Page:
Jon Shafer’s At the Gates

Jon Shafer, lead designer of Sid Meier’s Civilization V, has finally unwrapped his new project: At the Gates, a turn-based strategy game vaguely similar to Civilization and funded on Kickstarter. The short promotion video is best described as “endearingly amateurish.” Scroll down to the detailed description and gameplay sample, those give a much better idea of what the game is actually about. There’s a lot to like:

  • As the name hints, At the Gates uses the rare and intriguing setting of late Roman antiquity, optionally on random maps. Even better, you don’t play as the Romans but as one of several invading tribes. So while you start out small and build up an empire as usual, you won’t have the usual empty world around you but rather the two still-powerful halves of the decaying Roman Empire to contend with.

  • Some notable gameplay mechanics derive from this setting. Since you’re playing migrant barbarians your home towns are actually mobile, and you’ll move them up behind your advancing army. You’ll have to keep moving, too, as looted or depleted resource sites cease production. Since only the Romans possess advanced technologies you’ll acquire those from either capturing Roman cities or doing quests for Romans, not from accumulating research beakers.

  • As in good wargames, supply plays a crucial role. Your mobile home town, camps or ships project a supply radius; outside that your troops must live off the land, or else consume their limited provisions. That becomes necessary during the infertile season of winter. Troops that have run out of supplies quickly weaken and become useless. Wars and sieges are realistically won by depriving the enemy of supplies.

  • Seasonal changes are important in other respects, too. Farms stop producing food during frost or drought, and at one turn per month there’s plenty of time for your tribe to simply starve. Conversely, giving food to other tribes is a great way to make friends. Rivers freeze over in winter, making them passable; but they can also flood the surrounding land in spring.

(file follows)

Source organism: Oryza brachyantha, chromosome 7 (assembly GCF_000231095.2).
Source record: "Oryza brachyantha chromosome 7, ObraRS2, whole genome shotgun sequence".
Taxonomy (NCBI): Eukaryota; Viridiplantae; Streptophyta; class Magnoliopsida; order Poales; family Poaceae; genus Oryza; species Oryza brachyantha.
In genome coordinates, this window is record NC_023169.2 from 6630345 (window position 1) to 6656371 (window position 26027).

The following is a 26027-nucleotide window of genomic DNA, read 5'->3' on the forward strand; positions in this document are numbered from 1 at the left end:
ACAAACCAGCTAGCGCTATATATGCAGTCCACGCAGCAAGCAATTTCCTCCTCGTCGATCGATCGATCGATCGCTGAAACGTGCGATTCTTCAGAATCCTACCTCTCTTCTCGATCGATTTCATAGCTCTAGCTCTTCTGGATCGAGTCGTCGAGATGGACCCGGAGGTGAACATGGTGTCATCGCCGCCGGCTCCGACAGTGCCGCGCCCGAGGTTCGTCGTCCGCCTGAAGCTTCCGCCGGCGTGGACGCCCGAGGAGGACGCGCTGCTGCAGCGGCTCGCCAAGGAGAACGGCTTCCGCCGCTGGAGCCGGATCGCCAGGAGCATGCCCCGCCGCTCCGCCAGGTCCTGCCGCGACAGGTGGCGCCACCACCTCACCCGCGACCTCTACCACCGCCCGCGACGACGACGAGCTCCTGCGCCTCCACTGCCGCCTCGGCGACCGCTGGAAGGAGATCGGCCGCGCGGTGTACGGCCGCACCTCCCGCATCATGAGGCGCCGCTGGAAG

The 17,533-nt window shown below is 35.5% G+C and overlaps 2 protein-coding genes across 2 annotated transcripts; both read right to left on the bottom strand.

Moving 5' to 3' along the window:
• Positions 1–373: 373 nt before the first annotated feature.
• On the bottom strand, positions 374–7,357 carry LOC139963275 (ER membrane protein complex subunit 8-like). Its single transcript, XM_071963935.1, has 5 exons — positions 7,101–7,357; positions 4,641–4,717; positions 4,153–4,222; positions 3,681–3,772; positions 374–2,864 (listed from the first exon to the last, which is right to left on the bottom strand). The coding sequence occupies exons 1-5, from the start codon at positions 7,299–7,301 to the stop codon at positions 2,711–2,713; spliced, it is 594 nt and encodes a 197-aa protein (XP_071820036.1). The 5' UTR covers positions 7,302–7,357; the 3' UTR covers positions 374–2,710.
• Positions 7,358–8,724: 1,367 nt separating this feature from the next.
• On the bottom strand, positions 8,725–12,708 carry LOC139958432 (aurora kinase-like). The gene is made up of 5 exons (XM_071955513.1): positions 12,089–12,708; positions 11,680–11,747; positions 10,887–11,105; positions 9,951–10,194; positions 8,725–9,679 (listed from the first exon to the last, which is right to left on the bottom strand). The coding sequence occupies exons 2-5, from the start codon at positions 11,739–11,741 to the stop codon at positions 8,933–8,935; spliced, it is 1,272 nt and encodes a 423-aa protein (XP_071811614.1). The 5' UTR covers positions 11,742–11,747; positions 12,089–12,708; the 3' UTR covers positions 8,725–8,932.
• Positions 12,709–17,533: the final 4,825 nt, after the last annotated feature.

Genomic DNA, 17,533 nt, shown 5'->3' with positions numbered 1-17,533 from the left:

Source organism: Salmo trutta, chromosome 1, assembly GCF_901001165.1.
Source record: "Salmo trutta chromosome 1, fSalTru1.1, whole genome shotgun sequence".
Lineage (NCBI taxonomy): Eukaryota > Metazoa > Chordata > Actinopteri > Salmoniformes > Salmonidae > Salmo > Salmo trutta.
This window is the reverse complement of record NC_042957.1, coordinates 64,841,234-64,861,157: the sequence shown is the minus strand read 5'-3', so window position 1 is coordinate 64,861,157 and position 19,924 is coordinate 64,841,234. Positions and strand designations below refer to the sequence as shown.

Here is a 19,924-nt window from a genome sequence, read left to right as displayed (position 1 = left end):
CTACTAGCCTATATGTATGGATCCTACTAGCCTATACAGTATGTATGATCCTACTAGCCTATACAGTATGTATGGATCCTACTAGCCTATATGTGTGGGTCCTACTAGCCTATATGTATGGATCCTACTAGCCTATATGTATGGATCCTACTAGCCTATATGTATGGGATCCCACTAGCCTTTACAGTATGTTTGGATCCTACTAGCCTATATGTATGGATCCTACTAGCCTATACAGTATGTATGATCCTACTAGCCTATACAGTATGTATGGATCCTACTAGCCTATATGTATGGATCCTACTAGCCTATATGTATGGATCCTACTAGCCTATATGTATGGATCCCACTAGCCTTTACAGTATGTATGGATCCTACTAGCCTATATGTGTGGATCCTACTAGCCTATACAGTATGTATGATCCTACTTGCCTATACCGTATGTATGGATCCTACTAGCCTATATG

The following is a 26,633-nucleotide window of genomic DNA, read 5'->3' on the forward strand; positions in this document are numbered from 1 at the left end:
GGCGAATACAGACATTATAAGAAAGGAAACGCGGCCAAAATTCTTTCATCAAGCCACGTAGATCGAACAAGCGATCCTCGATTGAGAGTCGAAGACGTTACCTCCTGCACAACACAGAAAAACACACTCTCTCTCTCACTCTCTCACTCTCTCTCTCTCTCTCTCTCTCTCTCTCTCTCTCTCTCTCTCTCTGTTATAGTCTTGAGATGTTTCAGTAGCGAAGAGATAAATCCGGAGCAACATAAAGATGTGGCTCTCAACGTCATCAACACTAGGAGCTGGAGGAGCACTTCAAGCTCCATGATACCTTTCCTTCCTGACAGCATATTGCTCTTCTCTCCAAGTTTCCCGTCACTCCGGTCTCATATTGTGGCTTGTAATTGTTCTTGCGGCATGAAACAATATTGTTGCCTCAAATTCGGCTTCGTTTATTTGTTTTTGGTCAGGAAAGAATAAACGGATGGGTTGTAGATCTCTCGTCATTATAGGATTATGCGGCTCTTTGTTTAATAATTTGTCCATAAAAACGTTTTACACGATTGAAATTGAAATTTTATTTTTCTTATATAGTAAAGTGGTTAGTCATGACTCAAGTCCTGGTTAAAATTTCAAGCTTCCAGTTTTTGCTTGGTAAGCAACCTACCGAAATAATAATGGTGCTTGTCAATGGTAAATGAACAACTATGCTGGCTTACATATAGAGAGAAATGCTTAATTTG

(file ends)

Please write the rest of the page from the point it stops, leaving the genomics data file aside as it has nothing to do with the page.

The game is single-player and Windows only which is reasonable for a first release, and also promises we’ll get a decent AI. The one concern I have is about visuals. At the Gate uses a realistic art style that brutally exposes the game’s low budget and makes the minimum price of $30 (or $25 via Kickstarter) seem excessive. Some part of the Kickstarter funding will go towards improving the looks, but I think a more abstract style similar to Unity of Command would have been a better choice. The backers don’t seem to mind, though – after the first day, funding has already reached half of the $40,000 goal.

For more information, you can find Jon himself discussing the game in two articles, Announcing At the Gates and Features in At the Gates, as well as two podcasts, The Game Design Round Table and Three Moves Ahead. The announcement was also widely covered elsewhere, e.g. by Rob Zacny at Gamespy, Tim Edwards at PCGamesN, and Sophie Prell at Penny Arcade. The most remarkable article was Russ Pitt’s They Could be Heroes, an amusing and sympathetic portrait of the three founding members of Conifer Games. Make sure to mouse over the pictures!

Leave a Reply